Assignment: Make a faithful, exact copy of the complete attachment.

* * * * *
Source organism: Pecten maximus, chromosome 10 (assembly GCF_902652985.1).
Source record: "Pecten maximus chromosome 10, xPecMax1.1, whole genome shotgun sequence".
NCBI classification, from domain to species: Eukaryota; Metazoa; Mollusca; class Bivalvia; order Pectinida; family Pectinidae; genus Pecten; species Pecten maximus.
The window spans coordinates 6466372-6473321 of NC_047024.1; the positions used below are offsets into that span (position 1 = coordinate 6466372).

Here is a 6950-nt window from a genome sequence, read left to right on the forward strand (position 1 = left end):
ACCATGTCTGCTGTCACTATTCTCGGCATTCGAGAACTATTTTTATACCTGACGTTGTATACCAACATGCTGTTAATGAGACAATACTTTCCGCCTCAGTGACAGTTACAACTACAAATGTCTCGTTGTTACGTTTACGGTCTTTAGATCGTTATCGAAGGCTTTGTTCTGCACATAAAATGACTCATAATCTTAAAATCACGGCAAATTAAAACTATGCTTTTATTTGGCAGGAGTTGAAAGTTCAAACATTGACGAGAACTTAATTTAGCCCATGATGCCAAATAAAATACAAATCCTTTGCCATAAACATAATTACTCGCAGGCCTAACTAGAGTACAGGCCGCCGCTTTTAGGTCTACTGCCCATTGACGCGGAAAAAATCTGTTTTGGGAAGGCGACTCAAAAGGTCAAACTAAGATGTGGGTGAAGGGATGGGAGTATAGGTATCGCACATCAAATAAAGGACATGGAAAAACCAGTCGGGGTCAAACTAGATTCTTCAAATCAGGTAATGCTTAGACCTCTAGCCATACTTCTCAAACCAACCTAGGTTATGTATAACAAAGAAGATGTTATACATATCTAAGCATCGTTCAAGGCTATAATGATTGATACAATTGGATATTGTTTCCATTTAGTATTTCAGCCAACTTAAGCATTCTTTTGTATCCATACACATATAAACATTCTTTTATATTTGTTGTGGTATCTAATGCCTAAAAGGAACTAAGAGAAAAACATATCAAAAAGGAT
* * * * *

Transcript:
Source organism: Pecten maximus, chromosome 10 (assembly GCF_902652985.1).
Source record: "Pecten maximus chromosome 10, xPecMax1.1, whole genome shotgun sequence".
NCBI classification, from domain to species: Eukaryota; Metazoa; Mollusca; class Bivalvia; order Pectinida; family Pectinidae; genus Pecten; species Pecten maximus.
The window spans coordinates 6466372-6473321 of NC_047024.1; the positions used below are offsets into that span (position 1 = coordinate 6466372).

Here is a 6950-nt window from a genome sequence, read left to right on the forward strand (position 1 = left end):
ACCATGTCTGCTGTCACTATTCTCGGCATTCGAGAACTATTTTTATACCTGACGTTGTATACCAACATGCTGTTAATGAGACAATACTTTCCGCCTCAGTGACAGTTACAACTACAAATGTCTCGTTGTTACGTTTACGGTCTTTAGATCGTTATCGAAGGCTTTGTTCTGCACATAAAATGACTCATAATCTTAAAATCACGGCAAATTAAAACTATGCTTTTATTTGGCAGGAGTTGAAAGTTCAAACATTGACGAGAACTTAATTTAGCCCATGATGCCAAATAAAATACAAATCCTTTGCCATAAACATAATTACTCGCAGGCCTAACTAGAGTACAGGCCGCCGCTTTTAGGTCTACTGCCCATTGACGCGGAAAAAATCTGTTTTGGGAAGGCGACTCAAAAGGTCAAACTAAGATGTGGGTGAAGGGATGGGAGTATAGGTATCGCACATCAAATAAAGGACATGGAAAAACCAGTCGGGGTCAAACTAGATTCTTCAAATCAGGTAATGCTTAGACCTCTAGCCATACTTCTCAAACCAACCTAGGTTATGTATAACAAAGAAGATGTTATACATATCTAAGCATCGTTCAAGGCTATAATGATTGATACAATTGGATATTGTTTCCATTTAGTATTTCAGCCAACTTAAGCATTCTTTTGTATCCATACACATATAAACATTCTTTTATATTTGTTGTGGTATCTAATGCCTAAAAGGAACTAAGAGAAAAACATATCAAAAAGGAT